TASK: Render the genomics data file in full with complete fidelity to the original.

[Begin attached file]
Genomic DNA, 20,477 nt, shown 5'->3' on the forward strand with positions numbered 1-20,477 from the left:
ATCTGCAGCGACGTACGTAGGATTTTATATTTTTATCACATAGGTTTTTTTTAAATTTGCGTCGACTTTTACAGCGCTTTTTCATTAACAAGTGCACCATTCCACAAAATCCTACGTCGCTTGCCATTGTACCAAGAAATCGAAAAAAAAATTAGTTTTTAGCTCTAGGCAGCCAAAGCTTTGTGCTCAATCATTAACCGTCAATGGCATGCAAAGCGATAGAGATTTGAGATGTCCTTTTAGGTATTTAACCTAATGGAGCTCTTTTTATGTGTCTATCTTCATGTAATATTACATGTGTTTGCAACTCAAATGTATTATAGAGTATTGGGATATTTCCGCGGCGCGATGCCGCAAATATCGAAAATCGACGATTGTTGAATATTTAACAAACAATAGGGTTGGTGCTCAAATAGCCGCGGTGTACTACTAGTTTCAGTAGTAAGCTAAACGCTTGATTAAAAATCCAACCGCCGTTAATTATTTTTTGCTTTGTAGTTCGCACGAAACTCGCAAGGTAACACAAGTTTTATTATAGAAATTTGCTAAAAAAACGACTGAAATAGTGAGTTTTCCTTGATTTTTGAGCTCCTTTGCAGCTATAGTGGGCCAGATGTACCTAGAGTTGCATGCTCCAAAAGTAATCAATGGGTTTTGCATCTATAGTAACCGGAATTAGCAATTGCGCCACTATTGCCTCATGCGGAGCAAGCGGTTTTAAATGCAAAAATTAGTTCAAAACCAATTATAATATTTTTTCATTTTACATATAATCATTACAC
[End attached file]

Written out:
Genomic DNA, 20,477 nt, shown 5'->3' on the forward strand with positions numbered 1-20,477 from the left:
ATCTGCAGCGACGTACGTAGGATTTTATATTTTTATCACATAGGTTTTTTTTAAATTTGCGTCGACTTTTACAGCGCTTTTTCATTAACAAGTGCACCATTCCACAAAATCCTACGTCGCTTGCCATTGTACCAAGAAATCGAAAAAAAAATTAGTTTTTAGCTCTAGGCAGCCAAAGCTTTGTGCTCAATCATTAACCGTCAATGGCATGCAAAGCGATAGAGATTTGAGATGTCCTTTTAGGTATTTAACCTAATGGAGCTCTTTTTATGTGTCTATCTTCATGTAATATTACATGTGTTTGCAACTCAAATGTATTATAGAGTATTGGGATATTTCCGCGGCGCGATGCCGCAAATATCGAAAATCGACGATTGTTGAATATTTAACAAACAATAGGGTTGGTGCTCAAATAGCCGCGGTGTACTACTAGTTTCAGTAGTAAGCTAAACGCTTGATTAAAAATCCAACCGCCGTTAATTATTTTTTGCTTTGTAGTTCGCACGAAACTCGCAAGGTAACACAAGTTTTATTATAGAAATTTGCTAAAAAAACGACTGAAATAGTGAGTTTTCCTTGATTTTTGAGCTCCTTTGCAGCTATAGTGGGCCAGATGTACCTAGAGTTGCATGCTCCAAAAGTAATCAATGGGTTTTGCATCTATAGTAACCGGAATTAGCAATTGCGCCACTATTGCCTCATGCGGAGCAAGCGGTTTTAAATGCAAAAATTAGTTCAAAACCAATTATAATATTTTTTCATTTTACATATAATCATTACAC